The DSM approach differs from these methods, in that the soil characteristics measured at each sampling site are extrapolated across the entire landscape in combination with information generated from a number of supporting datasets (e.g digital elevation models and vegetation mapping). The project also uses Gamma radiometrics, which is a measure of the natural radiation in the earth’s surface, which identifies the distribution of certain soils and rocks. Final outputs are shown as pixellated (raster) mapping, each pixel having its own set of attributes, which better represent the continuous nature of landscape soil properties.
An initial product of the mapping process is a “soil drainage map”. A number of sophisticated statistical analysis tools were used to model the soil drainage across the landscape, based on available supporting data and soil sampling. Initial field investigations indicate realistic results, which will be improved and statistically validated once remaining soil analysis and soil property surfaces are completed during 2011.
Modelling is Based on Soil Sampling
The DSM approach was initially being trialled in the Meander East irrigation district. In order to inform a statistically sound soil sampling design, an initial desk-top analysis was undertaken using existing soils and landscape data including existing 1:100,000 soil mapping. Physical sampling was then undertaken for 200 sites using a “Conditioned Latin Hypercube” sampling design, which is a randomised sampling approach that ensures the entire landscape is effectively sampled, (Minasny & McBratney, 2005). Soil cores were sub-sampled according to soil horizon, with samples undergoing Mid Infra Red and Near Infra Red scanning, and chemical calibration analysis.
Ground-based gamma radiometric mapping was also undertaken to help predict soil properties where no such data existed. Spatial soil surfaces (pH, EC, Clay %, Soil Depth, Stone %, Drainage), are now being generated using various modelling techniques (using data such as geology, existing soil maps, radiometrics, and terrain characteristics), to inform the enterprise suitability model for poppies, blueberries, carrots, barley, hazelnuts, pyrethrum and hemp crops.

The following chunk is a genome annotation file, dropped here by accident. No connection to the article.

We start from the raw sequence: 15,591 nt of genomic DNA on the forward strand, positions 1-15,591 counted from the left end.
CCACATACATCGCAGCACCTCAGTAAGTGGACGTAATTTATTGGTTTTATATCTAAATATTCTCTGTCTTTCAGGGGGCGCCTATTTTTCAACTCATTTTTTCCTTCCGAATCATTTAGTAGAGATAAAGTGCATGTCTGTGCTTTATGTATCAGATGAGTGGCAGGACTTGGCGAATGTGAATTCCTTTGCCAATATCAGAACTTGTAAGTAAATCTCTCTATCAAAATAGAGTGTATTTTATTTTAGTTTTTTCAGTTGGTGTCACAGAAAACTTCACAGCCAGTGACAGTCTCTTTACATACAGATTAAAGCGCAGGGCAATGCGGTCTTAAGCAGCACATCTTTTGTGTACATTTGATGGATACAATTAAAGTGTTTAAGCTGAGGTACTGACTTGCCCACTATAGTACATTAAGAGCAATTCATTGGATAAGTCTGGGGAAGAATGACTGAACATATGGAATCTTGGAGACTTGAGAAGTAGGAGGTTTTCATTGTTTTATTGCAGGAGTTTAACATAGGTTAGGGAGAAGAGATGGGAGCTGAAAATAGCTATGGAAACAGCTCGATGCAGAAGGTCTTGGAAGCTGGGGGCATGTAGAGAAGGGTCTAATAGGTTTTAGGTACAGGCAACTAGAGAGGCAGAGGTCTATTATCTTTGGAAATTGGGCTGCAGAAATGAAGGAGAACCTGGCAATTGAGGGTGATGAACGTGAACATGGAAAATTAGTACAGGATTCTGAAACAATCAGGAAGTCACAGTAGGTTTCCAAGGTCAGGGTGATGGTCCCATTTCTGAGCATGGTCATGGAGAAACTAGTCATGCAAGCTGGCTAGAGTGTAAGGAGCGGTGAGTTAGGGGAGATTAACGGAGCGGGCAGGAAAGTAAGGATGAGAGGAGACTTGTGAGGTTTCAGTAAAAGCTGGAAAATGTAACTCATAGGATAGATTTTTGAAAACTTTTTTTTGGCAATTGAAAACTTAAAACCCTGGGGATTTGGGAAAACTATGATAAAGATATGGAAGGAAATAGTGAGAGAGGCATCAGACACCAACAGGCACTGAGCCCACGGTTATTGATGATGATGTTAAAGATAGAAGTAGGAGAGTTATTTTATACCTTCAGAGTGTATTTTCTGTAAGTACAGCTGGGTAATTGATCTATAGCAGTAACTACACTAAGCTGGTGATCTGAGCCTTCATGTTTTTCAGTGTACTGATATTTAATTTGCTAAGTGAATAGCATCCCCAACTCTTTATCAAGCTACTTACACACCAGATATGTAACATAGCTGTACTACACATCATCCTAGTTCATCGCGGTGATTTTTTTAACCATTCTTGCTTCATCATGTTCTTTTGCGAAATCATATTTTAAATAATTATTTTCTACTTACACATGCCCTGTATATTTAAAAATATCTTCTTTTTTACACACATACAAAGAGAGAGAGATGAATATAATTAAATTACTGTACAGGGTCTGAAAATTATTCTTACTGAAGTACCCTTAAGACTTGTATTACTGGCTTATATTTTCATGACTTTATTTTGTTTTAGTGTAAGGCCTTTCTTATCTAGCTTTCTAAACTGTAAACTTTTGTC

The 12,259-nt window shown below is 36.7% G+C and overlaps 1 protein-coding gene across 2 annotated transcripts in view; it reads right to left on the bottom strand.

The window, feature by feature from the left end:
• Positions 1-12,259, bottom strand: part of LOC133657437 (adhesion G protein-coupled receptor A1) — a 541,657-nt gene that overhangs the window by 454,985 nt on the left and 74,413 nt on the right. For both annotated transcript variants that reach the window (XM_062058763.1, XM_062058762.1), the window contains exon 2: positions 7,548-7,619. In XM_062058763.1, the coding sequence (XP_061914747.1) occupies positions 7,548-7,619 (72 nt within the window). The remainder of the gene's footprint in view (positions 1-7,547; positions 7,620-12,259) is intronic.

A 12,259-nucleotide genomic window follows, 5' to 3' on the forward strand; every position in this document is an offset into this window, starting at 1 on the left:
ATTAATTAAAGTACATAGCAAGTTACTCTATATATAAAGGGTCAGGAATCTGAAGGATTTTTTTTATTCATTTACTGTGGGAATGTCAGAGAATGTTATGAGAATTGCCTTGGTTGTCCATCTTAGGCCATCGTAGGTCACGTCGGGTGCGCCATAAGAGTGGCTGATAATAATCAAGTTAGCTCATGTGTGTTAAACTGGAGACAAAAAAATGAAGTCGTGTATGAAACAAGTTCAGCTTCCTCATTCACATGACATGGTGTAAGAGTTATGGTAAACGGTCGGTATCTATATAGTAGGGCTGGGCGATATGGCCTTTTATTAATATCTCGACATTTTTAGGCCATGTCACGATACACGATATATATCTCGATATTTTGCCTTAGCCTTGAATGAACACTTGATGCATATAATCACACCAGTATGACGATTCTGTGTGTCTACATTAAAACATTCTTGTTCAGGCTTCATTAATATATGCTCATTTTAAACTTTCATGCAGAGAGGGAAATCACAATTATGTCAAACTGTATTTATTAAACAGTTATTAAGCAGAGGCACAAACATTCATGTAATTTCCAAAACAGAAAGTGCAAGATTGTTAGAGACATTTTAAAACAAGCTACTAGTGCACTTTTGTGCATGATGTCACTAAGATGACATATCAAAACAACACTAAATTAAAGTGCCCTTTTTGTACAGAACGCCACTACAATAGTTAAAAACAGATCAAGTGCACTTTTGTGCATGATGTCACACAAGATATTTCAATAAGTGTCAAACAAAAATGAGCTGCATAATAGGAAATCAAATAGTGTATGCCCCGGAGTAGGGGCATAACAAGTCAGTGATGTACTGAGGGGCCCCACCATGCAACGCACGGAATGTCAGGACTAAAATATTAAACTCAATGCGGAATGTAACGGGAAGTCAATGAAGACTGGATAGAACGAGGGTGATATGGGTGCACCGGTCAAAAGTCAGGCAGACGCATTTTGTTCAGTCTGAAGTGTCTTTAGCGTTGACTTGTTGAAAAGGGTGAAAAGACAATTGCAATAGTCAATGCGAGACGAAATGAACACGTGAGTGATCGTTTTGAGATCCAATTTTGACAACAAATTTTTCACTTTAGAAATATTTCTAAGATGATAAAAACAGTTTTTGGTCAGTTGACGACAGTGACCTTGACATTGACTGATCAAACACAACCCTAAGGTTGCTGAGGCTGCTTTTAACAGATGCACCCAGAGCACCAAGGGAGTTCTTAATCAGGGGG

Soil surfaces generated are validated by sampling a further 60 sites across the study area to compare modelled to actual soil information.
Findings to Date
Initial predictive outputs for various soil properties are encouraging. Further statistical analysis and field validation will provide insight into which of the numerous DSM techniques are most appropriate for Tasmanian irrigation areas. Traditional soil mapping methods are still considered beneficial in explaining soil formation processes and extents, communicable soil profile classes, and informing sustainable farming management. However, DSM tools will enhance these traditional approaches, especially in the generation of three-dimensional soil property surfaces with attached reliability assessments.
The work on the Wealth from Water pilot project has shown significant demand for property and regional scale decision support tools for matching agricultural enterprise options to land. The integration of raster based soil and climate information with well understood crop suitability rules provides a strategic advantage in the selection of enterprises for further investigation of market potential and social attractiveness for investment. The soil mapping produced also provides opportunities to enhance associated predictive mapping of biological habitats.
For further information on Digital Soil Mapping contact Darren Kidd, Senior Land Resource Analyst at the Land Conservation Branch on Phone:(03) 6336 5246 or email: Darren.Kidd@dpipwe.tas.gov.au
Tasmania Online | Service Tasmania
This page - http://www.dpipwe.tas.gov.au/inter.nsf/WebPages/LBUN-8M57MF?open - was last published on 22 November 2013 by the Department of Primary Industries, Parks, Water and Environment. Questions concerning its content can be sent to Internet Coordinator by using the feedback form, by mail to GPO Box 44, Hobart, Tasmania, Australia 7001, or by telephone.
Please read our disclaimer and copyright statements governing the information we provide on this site.
A text version of this page is also available.